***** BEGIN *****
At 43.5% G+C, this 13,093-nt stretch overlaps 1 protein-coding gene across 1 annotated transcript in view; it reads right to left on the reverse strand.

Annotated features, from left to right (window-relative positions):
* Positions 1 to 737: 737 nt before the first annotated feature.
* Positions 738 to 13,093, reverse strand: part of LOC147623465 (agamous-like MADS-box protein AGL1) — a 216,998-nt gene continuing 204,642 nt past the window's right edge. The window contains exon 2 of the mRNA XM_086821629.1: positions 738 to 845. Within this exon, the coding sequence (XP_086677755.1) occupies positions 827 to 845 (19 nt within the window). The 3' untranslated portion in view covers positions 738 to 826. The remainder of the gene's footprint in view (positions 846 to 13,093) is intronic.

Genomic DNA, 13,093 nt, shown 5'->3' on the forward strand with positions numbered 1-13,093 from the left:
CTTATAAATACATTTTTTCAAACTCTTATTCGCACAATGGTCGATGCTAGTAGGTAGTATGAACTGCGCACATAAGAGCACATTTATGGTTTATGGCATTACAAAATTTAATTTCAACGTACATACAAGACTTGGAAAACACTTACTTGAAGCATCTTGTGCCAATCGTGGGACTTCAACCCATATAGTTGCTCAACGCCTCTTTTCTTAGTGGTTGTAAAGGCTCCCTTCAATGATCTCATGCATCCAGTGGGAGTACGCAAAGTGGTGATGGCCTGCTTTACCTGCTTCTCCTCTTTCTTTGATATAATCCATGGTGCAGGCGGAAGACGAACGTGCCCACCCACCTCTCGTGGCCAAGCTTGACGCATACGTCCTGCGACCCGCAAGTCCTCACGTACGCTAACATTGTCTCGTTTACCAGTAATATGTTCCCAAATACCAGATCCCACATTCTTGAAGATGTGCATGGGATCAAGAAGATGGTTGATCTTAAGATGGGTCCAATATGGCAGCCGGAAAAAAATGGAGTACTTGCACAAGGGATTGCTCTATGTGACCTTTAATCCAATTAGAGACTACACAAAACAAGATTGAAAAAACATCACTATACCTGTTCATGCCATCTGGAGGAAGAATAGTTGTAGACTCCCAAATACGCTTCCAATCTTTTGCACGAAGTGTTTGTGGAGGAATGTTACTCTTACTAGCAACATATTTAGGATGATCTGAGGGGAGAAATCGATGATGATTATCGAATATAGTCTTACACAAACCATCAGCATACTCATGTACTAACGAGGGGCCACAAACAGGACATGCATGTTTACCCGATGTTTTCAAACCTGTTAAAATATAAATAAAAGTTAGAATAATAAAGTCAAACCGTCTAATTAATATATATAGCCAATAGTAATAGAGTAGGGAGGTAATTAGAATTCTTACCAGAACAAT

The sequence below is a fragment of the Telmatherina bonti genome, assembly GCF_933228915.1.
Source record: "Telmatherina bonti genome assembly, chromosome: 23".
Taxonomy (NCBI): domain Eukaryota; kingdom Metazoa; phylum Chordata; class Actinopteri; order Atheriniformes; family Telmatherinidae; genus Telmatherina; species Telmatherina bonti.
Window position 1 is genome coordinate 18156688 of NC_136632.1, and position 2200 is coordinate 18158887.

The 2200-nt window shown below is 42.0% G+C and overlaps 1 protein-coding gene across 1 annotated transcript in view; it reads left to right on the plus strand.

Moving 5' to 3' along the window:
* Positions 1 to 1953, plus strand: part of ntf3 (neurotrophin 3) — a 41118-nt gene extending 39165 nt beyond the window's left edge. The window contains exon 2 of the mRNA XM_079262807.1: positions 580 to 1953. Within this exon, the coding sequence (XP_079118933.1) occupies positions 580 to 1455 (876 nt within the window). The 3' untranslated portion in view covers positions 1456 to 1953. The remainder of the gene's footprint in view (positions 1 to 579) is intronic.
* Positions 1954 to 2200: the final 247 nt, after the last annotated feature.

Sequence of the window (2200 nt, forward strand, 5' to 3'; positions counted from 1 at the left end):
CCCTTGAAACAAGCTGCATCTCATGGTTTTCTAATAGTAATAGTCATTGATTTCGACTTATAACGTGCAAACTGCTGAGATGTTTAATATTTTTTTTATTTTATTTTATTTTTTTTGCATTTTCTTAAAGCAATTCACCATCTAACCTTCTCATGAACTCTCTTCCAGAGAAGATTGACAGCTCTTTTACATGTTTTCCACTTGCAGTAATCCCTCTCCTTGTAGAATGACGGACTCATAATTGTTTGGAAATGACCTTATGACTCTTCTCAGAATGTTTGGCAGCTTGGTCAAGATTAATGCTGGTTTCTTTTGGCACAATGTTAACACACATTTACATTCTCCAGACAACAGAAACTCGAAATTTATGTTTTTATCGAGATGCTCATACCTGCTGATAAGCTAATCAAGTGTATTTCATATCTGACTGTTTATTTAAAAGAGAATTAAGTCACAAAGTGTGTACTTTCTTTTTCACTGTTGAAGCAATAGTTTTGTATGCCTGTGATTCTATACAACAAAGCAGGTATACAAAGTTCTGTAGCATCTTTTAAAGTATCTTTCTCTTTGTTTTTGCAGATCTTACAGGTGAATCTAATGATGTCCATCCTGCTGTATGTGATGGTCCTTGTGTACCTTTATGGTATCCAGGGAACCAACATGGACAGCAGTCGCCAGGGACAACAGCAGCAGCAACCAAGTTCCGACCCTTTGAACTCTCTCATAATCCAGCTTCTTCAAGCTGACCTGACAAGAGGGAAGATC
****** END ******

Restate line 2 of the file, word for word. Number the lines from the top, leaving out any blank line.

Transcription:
Annotated features, from left to right (window-relative positions):